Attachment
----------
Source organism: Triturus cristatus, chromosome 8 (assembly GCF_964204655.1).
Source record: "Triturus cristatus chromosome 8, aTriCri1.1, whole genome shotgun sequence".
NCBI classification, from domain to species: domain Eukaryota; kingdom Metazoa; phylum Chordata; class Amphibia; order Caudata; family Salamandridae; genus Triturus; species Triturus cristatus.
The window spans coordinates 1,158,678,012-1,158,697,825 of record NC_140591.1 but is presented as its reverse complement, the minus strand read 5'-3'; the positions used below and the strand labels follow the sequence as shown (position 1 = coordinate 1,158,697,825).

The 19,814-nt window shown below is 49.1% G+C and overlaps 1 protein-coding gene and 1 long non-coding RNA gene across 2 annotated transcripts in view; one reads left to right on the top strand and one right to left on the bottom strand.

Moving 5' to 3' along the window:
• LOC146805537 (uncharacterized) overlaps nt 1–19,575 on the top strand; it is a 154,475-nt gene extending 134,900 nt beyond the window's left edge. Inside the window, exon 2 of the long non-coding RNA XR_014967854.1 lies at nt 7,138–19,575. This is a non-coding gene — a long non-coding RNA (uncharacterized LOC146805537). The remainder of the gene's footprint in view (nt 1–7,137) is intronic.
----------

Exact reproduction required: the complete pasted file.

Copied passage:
Source organism: Triturus cristatus, chromosome 8 (assembly GCF_964204655.1).
Source record: "Triturus cristatus chromosome 8, aTriCri1.1, whole genome shotgun sequence".
NCBI classification, from domain to species: domain Eukaryota; kingdom Metazoa; phylum Chordata; class Amphibia; order Caudata; family Salamandridae; genus Triturus; species Triturus cristatus.
The window spans coordinates 1,158,678,012-1,158,697,825 of record NC_140591.1 but is presented as its reverse complement, the minus strand read 5'-3'; the positions used below and the strand labels follow the sequence as shown (position 1 = coordinate 1,158,697,825).

The 19,814-nt window shown below is 49.1% G+C and overlaps 1 protein-coding gene and 1 long non-coding RNA gene across 2 annotated transcripts in view; one reads left to right on the top strand and one right to left on the bottom strand.

Moving 5' to 3' along the window:
• LOC146805537 (uncharacterized) overlaps nt 1–19,575 on the top strand; it is a 154,475-nt gene extending 134,900 nt beyond the window's left edge. Inside the window, exon 2 of the long non-coding RNA XR_014967854.1 lies at nt 7,138–19,575. This is a non-coding gene — a long non-coding RNA (uncharacterized LOC146805537). The remainder of the gene's footprint in view (nt 1–7,137) is intronic.